Death to Life

February 17, 2021

Truly, truly, I say to you, unless a grain of wheat falls into the earth and dies, it remains alone; but if it dies, its bears much fruit. John 12:24 NASB

Two school projects I remember very well from my own childhood are such staples for understanding creation and how God works that many schools in each generation still assign them. I had leaf projects and seed collections when I was in school, our three children did, and now our oldest grandchild has had one in middle school. Collecting and making a scrapbook of leaves from a variety of trees taught us about the life-to-death-to-life cycle of trees, and the seed projects were similar.

One element of the experiment stood out to me and caused my imaginative self to ask questions. It was our project’s interruption of their life-to-death-to-life cycle. They seemed very animated to me, and I felt sad for them as ridiculous as it sounds. They were created for a different experience than we were giving them. While the leaves pasted into a scrapbook could last for a few years and be a proud relic, those particular leaves were forever dead. They would never cause new springtime life, never be part of growing a tree to shelter nests and baby birds, never be a part of offering shade to hikers, never be part of growing flower buds or apples or nuts. They were done. Dead. In becoming a trophy or a project, they lost their ability to live and produce. 

The same with the seeds. My seed collection was displayed with little cards that showed pictures of the full-grown plants they were intended to produce. I had kernels of corn in front of pictures of straight and strong corn stalks, apple seeds lying by a picture of a loaded apple tree, the tiniest marigold seeds connected to a picture of a field of flowers, a large acorn posing with a picture of a heroic oak. But the pictures seemed to me to be a mockery. These seeds would never become what they were created to be. They would never fulfill that purpose. Instead, I collected them and after the show they went into a Mason jar on my shelf. At some point in time I guess my mother threw out the dried and messy leaf scrapbook and emptied the jar. I never noticed.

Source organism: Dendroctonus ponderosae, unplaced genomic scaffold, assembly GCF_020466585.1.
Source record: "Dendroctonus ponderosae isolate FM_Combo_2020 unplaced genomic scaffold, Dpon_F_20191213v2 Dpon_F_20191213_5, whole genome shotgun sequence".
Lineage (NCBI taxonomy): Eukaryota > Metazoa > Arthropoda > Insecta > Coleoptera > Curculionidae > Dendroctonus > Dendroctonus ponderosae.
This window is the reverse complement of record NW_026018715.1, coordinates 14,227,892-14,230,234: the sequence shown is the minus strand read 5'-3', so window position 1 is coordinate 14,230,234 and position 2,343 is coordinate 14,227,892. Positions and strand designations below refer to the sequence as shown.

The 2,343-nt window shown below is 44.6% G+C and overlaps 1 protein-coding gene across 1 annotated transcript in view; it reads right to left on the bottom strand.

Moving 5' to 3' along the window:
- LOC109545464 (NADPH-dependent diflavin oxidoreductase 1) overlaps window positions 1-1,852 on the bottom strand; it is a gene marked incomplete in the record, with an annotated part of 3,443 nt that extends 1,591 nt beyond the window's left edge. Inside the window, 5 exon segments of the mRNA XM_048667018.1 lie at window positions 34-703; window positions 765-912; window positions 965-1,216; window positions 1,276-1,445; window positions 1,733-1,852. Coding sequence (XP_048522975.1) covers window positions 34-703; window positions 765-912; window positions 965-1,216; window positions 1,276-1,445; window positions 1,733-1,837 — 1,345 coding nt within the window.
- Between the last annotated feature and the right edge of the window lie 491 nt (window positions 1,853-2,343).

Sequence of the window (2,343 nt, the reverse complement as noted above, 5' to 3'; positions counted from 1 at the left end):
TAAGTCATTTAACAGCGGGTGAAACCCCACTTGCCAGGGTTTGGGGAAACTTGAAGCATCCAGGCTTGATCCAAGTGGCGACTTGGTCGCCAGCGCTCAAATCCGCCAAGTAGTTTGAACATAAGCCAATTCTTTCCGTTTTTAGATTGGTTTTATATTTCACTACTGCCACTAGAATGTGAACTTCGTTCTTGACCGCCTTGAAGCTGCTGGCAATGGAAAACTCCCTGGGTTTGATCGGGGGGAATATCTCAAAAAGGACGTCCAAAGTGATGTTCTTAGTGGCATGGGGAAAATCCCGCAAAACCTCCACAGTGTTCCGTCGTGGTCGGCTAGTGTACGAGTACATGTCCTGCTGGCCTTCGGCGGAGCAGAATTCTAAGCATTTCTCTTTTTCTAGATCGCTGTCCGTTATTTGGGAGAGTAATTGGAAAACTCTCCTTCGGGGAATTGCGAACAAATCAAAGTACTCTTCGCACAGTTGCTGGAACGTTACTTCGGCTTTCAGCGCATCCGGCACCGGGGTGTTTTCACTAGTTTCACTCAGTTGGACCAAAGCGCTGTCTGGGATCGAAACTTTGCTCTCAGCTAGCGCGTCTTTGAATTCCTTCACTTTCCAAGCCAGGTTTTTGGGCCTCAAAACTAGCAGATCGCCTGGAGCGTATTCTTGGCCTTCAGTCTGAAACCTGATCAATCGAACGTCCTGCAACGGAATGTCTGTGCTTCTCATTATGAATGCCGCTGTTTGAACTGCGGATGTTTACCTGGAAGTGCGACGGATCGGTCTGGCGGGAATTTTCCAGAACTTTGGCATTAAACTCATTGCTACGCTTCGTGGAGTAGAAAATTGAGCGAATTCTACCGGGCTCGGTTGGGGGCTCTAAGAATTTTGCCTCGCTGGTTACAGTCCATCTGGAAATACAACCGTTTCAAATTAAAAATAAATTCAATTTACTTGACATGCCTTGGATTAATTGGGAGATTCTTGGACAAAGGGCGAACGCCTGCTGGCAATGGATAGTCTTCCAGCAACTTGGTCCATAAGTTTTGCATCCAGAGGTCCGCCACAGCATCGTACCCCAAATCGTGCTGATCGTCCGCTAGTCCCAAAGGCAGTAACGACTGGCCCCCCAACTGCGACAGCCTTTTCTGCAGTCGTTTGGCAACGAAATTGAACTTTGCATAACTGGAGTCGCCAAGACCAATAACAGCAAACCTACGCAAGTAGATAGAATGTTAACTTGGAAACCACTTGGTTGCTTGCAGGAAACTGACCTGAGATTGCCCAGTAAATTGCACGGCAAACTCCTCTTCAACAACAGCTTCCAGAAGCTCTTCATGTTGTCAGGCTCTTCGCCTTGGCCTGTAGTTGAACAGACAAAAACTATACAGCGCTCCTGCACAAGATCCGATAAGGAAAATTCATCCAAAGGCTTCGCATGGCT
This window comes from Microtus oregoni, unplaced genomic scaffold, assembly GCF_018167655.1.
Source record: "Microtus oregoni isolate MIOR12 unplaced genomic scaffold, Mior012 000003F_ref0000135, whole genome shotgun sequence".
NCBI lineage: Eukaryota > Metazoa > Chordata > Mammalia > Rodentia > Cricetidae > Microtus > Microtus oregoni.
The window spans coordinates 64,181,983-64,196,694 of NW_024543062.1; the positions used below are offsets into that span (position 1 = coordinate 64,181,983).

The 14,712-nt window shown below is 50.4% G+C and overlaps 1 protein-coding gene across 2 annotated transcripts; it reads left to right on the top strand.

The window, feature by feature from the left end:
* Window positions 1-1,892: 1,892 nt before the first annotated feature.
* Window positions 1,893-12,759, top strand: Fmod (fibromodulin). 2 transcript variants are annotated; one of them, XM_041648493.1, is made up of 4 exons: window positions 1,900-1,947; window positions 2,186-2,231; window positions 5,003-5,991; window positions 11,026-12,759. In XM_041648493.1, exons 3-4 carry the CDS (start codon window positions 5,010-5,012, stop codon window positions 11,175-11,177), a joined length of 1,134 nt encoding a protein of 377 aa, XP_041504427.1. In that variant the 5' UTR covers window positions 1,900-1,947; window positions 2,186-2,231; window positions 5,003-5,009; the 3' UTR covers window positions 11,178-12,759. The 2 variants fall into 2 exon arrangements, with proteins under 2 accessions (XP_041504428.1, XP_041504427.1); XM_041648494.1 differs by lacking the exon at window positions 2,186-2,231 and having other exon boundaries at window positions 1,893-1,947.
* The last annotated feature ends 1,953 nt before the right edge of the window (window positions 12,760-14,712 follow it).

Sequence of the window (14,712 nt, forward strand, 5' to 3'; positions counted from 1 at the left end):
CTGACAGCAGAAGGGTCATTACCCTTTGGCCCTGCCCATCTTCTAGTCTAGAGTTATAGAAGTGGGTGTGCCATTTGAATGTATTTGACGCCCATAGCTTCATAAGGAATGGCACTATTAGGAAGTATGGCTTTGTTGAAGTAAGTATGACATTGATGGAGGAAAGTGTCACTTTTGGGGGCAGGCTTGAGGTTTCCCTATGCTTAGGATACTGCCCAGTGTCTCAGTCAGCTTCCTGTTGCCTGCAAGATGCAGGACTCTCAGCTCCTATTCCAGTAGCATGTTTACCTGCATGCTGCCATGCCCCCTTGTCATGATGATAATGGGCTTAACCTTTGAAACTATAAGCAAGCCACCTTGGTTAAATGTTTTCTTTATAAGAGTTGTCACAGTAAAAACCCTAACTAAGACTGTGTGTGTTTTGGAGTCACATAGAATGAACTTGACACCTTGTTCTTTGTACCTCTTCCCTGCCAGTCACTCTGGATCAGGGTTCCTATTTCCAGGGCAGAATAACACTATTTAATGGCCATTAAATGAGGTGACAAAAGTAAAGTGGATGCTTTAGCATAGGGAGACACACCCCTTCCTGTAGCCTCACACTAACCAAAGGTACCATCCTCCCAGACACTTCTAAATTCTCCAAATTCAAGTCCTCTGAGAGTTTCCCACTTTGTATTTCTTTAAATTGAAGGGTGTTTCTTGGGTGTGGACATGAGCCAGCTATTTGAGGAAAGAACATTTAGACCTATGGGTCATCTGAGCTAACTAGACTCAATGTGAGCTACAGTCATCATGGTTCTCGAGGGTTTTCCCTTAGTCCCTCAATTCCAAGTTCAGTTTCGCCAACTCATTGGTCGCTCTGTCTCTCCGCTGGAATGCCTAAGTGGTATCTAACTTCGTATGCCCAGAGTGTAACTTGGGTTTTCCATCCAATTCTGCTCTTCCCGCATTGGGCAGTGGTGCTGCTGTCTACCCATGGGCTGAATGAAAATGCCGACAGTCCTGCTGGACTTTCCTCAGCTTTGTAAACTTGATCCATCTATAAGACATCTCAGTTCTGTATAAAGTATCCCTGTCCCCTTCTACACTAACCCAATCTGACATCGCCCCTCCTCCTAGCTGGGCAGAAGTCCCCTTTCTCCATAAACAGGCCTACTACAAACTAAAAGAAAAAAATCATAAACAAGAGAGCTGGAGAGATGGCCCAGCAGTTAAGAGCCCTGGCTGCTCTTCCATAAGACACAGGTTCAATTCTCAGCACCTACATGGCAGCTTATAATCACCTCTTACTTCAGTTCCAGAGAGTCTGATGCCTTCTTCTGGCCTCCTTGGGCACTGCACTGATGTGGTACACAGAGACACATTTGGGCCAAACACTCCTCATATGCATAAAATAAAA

The seeds all missed their purpose because they were intended to die in order to live and grow. The death occurs in the darkness of the ground where their protective coats disappear in the process of the Creator, enabling life to emerge. That is God’s process with us. He doesn’t want us to be projects, trophies, scrapbooks that blunt our purpose and true life. His design is for us to willingly submit to His process that may feel like death to us so life can come from us. We will survive and flourish and bear much fruit. We will fulfill the purpose for which we were born. 

  • Pray: Jesus, help me cooperate with Your purposes for me. I want to bear much fruit. Amen.